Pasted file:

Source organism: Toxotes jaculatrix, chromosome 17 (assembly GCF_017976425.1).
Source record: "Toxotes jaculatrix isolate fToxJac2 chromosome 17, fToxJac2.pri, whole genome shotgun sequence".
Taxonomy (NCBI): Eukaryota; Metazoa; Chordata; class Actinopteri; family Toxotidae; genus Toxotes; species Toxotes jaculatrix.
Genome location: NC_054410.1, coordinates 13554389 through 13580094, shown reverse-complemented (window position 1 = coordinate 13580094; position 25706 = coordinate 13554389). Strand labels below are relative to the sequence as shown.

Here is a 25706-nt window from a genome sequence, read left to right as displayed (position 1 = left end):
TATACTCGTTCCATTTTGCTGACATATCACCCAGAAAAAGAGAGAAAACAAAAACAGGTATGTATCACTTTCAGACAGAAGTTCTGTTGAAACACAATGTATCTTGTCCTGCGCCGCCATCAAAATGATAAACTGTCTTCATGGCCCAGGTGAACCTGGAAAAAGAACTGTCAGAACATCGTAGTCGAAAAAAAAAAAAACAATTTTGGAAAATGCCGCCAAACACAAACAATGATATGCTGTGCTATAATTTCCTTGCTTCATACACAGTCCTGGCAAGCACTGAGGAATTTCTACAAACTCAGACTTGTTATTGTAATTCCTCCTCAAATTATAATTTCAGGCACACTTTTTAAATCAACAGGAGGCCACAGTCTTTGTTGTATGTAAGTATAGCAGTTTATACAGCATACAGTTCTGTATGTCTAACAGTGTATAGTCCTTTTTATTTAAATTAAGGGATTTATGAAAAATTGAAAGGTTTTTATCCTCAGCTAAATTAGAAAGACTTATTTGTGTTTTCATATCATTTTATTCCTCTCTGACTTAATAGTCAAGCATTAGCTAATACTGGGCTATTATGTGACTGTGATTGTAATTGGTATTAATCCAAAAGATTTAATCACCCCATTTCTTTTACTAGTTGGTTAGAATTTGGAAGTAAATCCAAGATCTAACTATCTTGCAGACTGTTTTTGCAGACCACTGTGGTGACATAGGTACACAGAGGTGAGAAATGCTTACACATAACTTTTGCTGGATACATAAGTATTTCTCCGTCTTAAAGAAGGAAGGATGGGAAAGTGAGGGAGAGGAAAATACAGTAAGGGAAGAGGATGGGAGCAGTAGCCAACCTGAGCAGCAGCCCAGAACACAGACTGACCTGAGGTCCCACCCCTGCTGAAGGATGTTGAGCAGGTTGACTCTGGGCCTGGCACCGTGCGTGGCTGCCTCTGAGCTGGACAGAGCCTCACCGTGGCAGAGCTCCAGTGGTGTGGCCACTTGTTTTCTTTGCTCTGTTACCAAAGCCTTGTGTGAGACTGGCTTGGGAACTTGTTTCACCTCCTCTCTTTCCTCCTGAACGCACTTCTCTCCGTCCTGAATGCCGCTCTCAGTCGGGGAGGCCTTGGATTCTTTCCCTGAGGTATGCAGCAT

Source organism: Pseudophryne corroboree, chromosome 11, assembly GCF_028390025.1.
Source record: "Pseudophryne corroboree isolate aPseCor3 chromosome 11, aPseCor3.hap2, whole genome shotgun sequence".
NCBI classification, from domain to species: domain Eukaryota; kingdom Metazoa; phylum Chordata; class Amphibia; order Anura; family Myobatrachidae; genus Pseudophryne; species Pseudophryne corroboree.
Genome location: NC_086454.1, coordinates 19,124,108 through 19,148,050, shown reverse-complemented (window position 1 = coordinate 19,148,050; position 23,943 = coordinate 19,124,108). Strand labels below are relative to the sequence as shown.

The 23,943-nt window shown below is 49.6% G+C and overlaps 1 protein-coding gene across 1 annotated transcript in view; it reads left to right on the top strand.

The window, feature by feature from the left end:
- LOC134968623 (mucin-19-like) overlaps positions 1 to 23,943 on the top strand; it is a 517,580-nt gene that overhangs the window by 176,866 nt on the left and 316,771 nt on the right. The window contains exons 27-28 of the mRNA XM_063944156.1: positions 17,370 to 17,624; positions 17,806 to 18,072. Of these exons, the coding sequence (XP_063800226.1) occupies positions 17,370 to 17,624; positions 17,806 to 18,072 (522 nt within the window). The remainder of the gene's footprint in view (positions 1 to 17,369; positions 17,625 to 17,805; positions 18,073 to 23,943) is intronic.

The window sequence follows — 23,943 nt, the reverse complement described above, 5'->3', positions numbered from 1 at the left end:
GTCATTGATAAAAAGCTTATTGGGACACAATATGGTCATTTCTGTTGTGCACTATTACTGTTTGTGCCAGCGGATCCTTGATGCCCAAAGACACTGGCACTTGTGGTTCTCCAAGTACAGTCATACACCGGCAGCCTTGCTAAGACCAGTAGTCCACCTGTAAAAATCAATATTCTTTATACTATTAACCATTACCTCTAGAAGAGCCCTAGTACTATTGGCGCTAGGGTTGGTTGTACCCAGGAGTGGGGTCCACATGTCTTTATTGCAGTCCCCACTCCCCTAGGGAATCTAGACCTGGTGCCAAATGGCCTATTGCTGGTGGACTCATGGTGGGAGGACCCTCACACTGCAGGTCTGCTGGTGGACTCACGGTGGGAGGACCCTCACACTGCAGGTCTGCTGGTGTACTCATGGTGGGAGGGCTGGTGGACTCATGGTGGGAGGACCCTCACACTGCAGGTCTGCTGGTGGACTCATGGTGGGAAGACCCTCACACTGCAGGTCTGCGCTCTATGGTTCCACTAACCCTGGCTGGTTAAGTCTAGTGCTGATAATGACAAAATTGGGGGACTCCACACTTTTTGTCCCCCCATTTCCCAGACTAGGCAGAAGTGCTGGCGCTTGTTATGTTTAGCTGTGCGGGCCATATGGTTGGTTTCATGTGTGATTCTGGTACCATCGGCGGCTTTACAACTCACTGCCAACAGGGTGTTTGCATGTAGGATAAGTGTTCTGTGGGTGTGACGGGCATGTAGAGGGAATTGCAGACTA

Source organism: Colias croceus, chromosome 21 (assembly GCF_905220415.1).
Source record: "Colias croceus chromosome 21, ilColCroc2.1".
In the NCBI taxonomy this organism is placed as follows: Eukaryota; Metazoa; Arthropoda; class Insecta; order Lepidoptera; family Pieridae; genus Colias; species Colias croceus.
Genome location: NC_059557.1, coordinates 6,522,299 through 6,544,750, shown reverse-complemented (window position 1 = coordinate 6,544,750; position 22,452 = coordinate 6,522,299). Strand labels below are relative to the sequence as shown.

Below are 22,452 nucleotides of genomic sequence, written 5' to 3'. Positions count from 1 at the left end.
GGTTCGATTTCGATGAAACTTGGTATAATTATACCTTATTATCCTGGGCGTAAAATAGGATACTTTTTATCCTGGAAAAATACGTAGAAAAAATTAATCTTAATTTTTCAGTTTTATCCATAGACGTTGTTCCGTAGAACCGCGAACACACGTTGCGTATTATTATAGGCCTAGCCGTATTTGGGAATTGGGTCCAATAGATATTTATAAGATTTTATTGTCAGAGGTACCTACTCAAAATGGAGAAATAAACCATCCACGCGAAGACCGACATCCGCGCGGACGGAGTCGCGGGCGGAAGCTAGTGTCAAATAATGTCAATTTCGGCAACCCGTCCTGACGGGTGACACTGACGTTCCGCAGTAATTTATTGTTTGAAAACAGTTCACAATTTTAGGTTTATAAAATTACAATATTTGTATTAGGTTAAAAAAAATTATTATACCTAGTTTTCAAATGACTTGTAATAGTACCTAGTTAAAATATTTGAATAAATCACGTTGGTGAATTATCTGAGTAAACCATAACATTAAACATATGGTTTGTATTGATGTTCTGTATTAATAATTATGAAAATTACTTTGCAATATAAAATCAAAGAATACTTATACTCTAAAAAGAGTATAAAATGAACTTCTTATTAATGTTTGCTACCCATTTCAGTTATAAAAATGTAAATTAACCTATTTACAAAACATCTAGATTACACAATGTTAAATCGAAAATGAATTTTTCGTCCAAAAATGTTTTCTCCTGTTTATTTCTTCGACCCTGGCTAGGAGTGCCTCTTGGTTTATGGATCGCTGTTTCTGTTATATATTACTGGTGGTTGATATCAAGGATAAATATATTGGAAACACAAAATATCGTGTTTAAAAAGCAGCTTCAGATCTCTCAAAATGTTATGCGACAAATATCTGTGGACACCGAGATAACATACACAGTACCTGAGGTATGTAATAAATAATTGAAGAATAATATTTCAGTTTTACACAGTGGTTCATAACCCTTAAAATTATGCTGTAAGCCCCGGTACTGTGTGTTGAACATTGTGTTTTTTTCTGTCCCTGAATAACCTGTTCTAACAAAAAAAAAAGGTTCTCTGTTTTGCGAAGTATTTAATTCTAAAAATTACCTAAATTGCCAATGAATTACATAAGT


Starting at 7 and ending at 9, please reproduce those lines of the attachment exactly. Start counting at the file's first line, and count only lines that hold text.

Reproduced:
Source organism: Pseudophryne corroboree, chromosome 11, assembly GCF_028390025.1.
Source record: "Pseudophryne corroboree isolate aPseCor3 chromosome 11, aPseCor3.hap2, whole genome shotgun sequence".
NCBI classification, from domain to species: domain Eukaryota; kingdom Metazoa; phylum Chordata; class Amphibia; order Anura; family Myobatrachidae; genus Pseudophryne; species Pseudophryne corroboree.